Move over, cutting boards. According to a new study, there’s a new category of items to watch out for when guarding against potential kitchen mishaps.
A November 2022 study in the Journal of Food Protection to determine the prevalence of cross-contamination across a variety of kitchen surfaces during a meal preparation found that spice containers had the highest degree of cross-contamination of any of the surfaces analyzed in the study. This includes surfaces like cutting boards, countertops and even trash cans.
For the study, researchers asked 371 individuals to prepare a meal of a ready-to-eat lettuce salad and turkey patties, the latter which contained the bacteriophage MS2 (which is not harmful to humans as a tracer organism.)
Half of the participants in the study were shown a video on proper thermometer use before preparing their meal. Then, when they were done, researchers took environmental samples to detect cross-contamination of MS2 bacteria on various surfaces that included countertops and other surfaces like refrigerator handles, kitchen utensils, cleaning areas and more.
While most of the meal preparation events resulted in two or fewer environmental cross-contamination, 81% of the time, one or more surfaces resulted in cross-contamination, meaning that most of the time people unknowingly spread germs around the kitchen. The study also mentions one event where there were 10 events of cross-contamination in a single burger-making session, meaning that one of the study’s participants really needs to enroll in cooking safety 101.
“It’s really hard to go into someone’s home to conduct research but when you bring them to a simulated home setting, we get better information about where someone might make mistakes,” Benjamin Chapman, Ph.D., professor and food safety specialist in the department of Agricultural and Human Sciences at North Carolina State University tells TODAY.com.
As a senior author on the study, Chapman says he handled design analysis and oversaw the students that did the work swabbing surfaces of the participants, who were recruited from Johnson and Wake counties in North Carolina.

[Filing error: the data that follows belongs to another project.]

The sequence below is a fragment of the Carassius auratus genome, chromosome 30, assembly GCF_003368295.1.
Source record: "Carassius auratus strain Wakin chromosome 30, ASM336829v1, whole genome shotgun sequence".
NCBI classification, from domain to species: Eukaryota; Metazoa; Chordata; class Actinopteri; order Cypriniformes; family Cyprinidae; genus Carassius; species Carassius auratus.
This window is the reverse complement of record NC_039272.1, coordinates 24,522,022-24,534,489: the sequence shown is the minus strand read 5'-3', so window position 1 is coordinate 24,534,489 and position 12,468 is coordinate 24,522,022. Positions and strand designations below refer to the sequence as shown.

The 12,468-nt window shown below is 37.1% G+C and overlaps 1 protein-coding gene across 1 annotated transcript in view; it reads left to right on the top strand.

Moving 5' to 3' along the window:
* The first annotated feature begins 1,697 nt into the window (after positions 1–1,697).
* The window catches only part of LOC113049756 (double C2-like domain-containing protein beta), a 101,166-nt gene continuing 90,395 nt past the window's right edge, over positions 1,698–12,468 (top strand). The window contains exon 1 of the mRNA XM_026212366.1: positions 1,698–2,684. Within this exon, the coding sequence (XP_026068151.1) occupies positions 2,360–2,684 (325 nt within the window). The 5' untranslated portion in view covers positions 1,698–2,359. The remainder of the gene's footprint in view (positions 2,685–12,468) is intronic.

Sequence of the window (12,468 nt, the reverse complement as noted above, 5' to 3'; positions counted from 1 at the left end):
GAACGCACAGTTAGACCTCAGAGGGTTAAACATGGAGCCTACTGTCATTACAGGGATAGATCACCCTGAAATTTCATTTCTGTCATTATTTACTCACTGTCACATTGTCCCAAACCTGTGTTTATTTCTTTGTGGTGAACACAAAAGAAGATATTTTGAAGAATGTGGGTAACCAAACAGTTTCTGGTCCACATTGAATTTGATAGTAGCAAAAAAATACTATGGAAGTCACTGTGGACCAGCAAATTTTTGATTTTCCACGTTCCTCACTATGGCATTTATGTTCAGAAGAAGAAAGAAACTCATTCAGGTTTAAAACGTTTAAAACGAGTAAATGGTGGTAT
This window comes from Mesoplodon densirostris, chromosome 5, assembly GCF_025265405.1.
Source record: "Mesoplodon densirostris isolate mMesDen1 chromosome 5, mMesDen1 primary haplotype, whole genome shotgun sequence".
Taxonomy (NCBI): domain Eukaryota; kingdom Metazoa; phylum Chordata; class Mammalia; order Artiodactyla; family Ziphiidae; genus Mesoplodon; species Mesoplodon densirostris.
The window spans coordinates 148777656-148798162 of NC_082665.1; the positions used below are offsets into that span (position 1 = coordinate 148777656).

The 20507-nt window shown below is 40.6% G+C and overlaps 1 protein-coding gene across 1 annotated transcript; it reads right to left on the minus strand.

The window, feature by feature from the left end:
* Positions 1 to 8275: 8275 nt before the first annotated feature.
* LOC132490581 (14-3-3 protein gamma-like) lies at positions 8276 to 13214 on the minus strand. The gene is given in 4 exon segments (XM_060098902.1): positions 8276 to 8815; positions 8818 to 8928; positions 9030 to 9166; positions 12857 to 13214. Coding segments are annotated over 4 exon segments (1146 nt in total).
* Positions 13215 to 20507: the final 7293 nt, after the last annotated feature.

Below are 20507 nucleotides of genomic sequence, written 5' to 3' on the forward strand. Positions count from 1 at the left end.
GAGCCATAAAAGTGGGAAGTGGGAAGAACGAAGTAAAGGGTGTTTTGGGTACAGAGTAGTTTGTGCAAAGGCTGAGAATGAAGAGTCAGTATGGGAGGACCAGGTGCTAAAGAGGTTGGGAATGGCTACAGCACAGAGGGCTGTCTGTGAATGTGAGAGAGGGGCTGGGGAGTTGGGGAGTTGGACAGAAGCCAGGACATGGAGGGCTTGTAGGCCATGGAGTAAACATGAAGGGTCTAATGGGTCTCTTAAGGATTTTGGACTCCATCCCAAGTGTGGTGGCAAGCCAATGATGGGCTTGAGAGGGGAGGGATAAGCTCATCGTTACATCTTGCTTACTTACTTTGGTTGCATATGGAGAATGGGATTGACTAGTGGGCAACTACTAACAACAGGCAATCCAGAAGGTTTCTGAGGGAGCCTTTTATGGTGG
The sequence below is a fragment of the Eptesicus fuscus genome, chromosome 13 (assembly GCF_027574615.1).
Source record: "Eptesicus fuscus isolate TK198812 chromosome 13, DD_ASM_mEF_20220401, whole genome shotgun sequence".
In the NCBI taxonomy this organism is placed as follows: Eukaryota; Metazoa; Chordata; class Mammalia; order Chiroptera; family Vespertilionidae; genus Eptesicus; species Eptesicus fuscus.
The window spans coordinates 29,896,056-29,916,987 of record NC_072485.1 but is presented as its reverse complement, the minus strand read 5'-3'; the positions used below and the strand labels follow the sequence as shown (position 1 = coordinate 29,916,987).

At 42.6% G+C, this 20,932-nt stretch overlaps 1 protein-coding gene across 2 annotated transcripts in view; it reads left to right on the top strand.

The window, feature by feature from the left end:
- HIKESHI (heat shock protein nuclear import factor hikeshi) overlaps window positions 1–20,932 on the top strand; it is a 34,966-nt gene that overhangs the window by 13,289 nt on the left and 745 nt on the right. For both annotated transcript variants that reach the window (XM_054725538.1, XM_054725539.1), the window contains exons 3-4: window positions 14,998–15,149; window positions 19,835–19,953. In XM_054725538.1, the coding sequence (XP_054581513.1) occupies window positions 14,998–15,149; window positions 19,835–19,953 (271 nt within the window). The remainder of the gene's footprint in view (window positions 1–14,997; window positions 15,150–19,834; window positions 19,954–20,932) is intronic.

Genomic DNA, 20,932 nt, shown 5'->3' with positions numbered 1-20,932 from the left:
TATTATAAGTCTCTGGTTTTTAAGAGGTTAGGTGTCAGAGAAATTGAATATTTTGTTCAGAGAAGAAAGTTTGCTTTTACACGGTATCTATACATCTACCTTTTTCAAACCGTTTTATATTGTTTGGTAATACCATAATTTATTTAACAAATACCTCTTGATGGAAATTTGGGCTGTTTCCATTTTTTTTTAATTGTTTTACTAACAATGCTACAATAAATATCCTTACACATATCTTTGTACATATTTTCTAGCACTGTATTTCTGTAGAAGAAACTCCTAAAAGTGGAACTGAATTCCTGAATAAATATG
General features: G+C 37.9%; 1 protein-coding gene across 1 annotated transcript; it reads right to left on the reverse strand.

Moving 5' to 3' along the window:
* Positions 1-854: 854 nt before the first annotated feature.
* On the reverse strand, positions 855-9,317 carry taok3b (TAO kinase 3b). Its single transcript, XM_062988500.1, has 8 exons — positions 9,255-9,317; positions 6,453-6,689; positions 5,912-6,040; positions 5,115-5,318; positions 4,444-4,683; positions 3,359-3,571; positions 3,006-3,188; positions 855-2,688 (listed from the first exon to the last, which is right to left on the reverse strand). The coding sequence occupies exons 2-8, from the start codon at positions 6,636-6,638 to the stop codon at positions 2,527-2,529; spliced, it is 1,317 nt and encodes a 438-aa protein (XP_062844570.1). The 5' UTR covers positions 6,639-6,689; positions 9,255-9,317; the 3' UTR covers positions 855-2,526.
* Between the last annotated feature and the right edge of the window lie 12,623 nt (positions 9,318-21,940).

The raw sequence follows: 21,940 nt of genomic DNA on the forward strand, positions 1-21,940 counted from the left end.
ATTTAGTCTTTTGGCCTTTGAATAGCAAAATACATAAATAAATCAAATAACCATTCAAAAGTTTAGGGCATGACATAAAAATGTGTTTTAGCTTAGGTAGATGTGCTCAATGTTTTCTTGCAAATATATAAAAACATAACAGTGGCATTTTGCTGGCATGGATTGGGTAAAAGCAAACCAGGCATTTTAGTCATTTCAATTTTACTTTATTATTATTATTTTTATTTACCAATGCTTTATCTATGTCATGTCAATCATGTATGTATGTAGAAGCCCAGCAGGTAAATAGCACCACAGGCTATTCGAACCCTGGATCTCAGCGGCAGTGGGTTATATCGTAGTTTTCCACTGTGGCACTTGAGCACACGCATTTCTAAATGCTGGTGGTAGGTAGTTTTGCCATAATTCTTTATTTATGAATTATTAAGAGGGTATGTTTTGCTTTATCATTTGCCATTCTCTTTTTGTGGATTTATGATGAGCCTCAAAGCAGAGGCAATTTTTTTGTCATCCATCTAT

Chapman says that researchers were surprised at the results. By far the highest culprit for cross-contamination in the study was spice containers at 48% of the time. Common cross-contamination problem areas like trash can lids, cutting boards, frying pan handles and faucets all accounted for less than 20% positivity rates in the study.
“It was a little bit of a surprise to us that we saw so much contamination on spice bottles since we were really invested in other parts of the kitchen,” Chapman says, adding that spots like refrigerator handles, the trash and faucets were expected to be the highest instance of cross-contamination. “But spice containers really popped out as the number one place that we saw contaminated.”
According to the USDA’s Food Safety and Inspection Service, cross-contamination happens when harmful bacteria on food like raw meat, poultry, eggs, and seafood transfers to other foods, cutting boards and utensils. It happens when these items are not handled properly, like when you don’t wash your hands at the right times when preparing a meal. Research shows that this was the case in this particular study.
“When we looked at the data and reviewed the video of what people were doing, there wasn’t a lot of hand washing after handling the raw turkey before spicing the turkey mixture up with spice containers,” Chapman said. “So it really came down to hand washing.”
Another 2021 observational study by the FSIS in which participants were recorded cooking in a test kitchen found that 97% of participants failed to successfully wash their hands at the times they should have. That astounding figure is what drives Chapman and other experts to continue their research into how we all can safely prepare our burgers, salmon tacos and more at mealtimes.
Chapman asserts that the results of this study don't mean you should throw away your spice containers. He says if you’re really concerned about your spice containers you can certainly clean and sanitize them. “To me, it’s not a cause for concern,” he says.
According to the Centers for Disease Control, four specific groups are most at risk for foodborne illness that is caused by eating or drinking something contaminated with disease-causing germs. Those groups are: elderly adults aged 65 and older, small children under 5, pregnant women and people with weakened immune systems.
“Essentially, those four groups are more at risk of foodborne illness,” Chapman says. “It’s not to say that others don’t get sick — because they do — but but a higher proportion of individuals in those populations get sick compared to others.”
Chapman says this study is one of a series that he and others have done over the last few years have looked at different types of foods that people may commonly prepare. He adds that the results of these studies help researchers build better educational materials to try to increase knowledge of what harmful practices we may unknowingly be doing when we cook.
“I really suggest that people think a lot about hand washing during meal preparation,” Chapman says. “Think about all the things in your kitchen that you might be touching.”